Thread: An algorithm for cutting a log into pieces

  1. #1
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    An algorithm for cutting a log into pieces

    Dear All,

    I would appreciated if anyone could give me advice about how to solve this problem in C:

    1) An integer list of values (lengths of needed pieces) is entered at the input. For example: 4, 7, 6, 3
    2) The length of the log is the sum of these values ( 20 in this example )
    3) The log has to be cutted into pieces above.
    4) The algorithm has to count the lowest possible price of cutting the log. The price of cutting is equal to the length of the log being cutted. It means that if I am cutting the log 20, I have to pay 20. The whole price is sum of all "payments". In the example above, the price is 40.

    I was thinking that the list should be saved into an array and after that some kind of sorting algorithm will itterated through the list, but I have not been able to solve this problem so far. Thank you for your hints.

  2. #2
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    Are you suggesting there is a different price to pay if the log is cut in the order 4, 7, 6, 3 compared to say 7, 4, 6, 3
    If you dance barefoot on the broken glass of undefined behaviour, you've got to expect the occasional cut.
    If at first you don't succeed, try writing your phone number on the exam paper.

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    He mentions the lowest possible price which makes me think that you'd have to sort the input (here 3, 4, 6, 7) first and then make the i'th cut at the sum of previous i numbers but not so sure as it's bold of me to assume that this will give me the lowest price. In any case, he says the price is supposed to be 40 which if solved along my trail of thought will give you a price of (3 + 7 + 13 = 23) if you cut the 20 units of values at the 3rd, 7th and 13th location, you'd get the the four lengths 3, 4, 6, 7 which is what we need.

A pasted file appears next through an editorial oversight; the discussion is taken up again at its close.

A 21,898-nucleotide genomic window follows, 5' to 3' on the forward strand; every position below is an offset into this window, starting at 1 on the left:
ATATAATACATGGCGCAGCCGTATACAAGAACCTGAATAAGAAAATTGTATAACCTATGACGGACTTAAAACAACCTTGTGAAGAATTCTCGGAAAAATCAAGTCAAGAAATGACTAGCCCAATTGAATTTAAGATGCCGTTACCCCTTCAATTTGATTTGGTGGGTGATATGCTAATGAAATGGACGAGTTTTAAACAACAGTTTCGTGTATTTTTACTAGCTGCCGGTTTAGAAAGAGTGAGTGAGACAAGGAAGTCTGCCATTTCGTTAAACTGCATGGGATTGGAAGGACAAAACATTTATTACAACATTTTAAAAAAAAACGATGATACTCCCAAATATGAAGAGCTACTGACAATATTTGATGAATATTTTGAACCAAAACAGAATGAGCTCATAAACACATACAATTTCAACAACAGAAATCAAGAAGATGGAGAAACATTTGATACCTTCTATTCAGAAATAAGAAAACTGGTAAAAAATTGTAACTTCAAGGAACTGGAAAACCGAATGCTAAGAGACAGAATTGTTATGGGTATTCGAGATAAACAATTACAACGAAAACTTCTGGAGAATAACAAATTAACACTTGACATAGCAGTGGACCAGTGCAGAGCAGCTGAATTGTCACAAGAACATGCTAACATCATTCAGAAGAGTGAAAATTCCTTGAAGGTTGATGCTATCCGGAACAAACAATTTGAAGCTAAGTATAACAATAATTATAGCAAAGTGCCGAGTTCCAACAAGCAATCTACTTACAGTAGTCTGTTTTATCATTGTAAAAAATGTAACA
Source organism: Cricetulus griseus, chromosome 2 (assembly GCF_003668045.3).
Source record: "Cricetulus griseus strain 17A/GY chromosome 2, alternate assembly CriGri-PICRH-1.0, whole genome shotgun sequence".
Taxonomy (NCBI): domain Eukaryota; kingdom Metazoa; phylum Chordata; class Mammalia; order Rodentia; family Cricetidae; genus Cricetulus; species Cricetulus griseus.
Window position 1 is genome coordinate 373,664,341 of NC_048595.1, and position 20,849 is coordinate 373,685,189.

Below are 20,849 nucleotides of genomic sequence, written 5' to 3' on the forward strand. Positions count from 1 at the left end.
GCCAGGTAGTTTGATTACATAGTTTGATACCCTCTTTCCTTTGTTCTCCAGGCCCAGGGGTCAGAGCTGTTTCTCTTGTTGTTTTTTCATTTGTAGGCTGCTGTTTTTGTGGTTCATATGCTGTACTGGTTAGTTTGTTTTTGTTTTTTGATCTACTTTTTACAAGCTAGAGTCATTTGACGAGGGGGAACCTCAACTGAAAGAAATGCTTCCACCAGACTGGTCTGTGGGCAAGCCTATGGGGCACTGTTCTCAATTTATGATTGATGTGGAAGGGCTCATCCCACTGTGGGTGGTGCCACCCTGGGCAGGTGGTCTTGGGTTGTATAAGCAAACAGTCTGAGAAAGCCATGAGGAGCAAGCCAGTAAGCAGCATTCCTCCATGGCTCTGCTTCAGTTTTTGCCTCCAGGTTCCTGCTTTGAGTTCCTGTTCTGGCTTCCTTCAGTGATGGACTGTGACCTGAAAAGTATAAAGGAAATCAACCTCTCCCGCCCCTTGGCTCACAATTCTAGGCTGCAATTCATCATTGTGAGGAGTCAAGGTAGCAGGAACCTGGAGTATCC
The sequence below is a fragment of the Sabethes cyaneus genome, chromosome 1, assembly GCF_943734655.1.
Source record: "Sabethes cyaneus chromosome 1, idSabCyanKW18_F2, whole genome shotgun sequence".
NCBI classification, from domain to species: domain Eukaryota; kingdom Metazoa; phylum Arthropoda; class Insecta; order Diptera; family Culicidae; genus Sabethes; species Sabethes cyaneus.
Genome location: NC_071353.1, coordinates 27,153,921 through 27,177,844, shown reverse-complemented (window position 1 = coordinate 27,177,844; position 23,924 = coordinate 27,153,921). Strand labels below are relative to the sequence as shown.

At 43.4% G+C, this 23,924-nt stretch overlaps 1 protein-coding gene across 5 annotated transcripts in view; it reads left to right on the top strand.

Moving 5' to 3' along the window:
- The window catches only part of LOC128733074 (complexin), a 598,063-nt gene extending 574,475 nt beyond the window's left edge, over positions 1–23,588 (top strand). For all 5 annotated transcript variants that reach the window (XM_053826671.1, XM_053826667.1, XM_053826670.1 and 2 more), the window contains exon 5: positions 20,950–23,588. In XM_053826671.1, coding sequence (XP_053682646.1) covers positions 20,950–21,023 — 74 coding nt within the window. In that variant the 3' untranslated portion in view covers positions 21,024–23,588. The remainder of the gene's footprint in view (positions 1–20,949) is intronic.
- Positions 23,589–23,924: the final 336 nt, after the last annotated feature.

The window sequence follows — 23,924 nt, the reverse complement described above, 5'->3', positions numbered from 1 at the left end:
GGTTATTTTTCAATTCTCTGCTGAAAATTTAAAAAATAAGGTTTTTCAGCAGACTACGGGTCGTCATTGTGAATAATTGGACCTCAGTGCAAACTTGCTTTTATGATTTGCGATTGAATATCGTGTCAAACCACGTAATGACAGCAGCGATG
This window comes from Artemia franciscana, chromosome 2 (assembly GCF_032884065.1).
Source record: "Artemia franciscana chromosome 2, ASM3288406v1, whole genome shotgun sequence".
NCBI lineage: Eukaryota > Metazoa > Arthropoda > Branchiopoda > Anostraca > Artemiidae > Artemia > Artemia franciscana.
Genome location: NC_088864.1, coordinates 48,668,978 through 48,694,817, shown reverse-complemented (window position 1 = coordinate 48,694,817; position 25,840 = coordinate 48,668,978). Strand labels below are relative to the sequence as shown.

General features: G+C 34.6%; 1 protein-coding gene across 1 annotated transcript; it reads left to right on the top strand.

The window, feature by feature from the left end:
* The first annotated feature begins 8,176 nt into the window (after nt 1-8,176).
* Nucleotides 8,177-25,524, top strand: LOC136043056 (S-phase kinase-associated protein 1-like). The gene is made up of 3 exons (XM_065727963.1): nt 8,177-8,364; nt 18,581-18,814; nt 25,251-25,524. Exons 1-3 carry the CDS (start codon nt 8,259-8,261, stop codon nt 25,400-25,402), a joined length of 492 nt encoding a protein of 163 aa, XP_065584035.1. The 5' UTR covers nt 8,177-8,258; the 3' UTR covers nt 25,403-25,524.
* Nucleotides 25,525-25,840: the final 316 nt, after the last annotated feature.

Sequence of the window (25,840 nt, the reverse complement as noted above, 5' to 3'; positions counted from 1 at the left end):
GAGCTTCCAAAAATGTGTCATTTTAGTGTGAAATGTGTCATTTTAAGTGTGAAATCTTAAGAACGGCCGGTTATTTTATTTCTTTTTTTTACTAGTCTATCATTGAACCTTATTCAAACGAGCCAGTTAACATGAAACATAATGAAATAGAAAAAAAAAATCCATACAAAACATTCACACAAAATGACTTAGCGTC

1st cut: Sum of first 1 numbers: 3
    2nd cut: Sum of first 2 numbers: 7
    3rd cut: Sum of first 3 numbers: 13

    If it's not to be sorted (which I think is stupid because in the end all you need is the correct length of the pieces with minimum cost), you'd have to make cuts at the 4th, 11th and 17th position for the input 4, 7, 6, 3 which would result to a price of (4 + 11 + 17 = 32) which is not 40 so I don't understand why it would be 40 unless it's a typo. If you understood the reason as to why it's 40, please explain me what's the correct logic. There's a similar problem I solved this way so I'm strongly believing that 40 is not​ the minimum cost.
    Last edited by Zeus_; 11-25-2019 at 12:08 PM.

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    You are misunderstanding the question. The cost of the first cut on a log of length 20 is 20, no matter where you cut it. The dumbest thing to do would be to cut off the smallest piece first. The biggest first might work.

    Doing it in order 4, 7, 6, 3, yields:
    Code:
    .       20
          /    \
         4      16          cost: 20
               /  \
              7    9        cost: 16
                  / \
                 6   3      cost:  9
                           =========
                           total: 45
    Doing it in order 7, 6, 4, 3 yields:
    Code:
    .       20
          /    \
         7      13          cost: 20
               /  \
              6    7        cost: 13
                  / \
                 4   3      cost:  7
                           =========
                           total: 40
    Other optimal orders are possible:
    Code:
    .        20
           /    \
         11      9          cost: 20
        /  \    / \
       7    4  6   3        cost: 20 (11 + 9)
                           =========
                           total: 40
    The world hangs on a thin thread, and that is the psyche of man. - Carl Jung

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    Makes sense, thanks for the explanation. I was thinking of it in a different way as per an old question that I'd come across.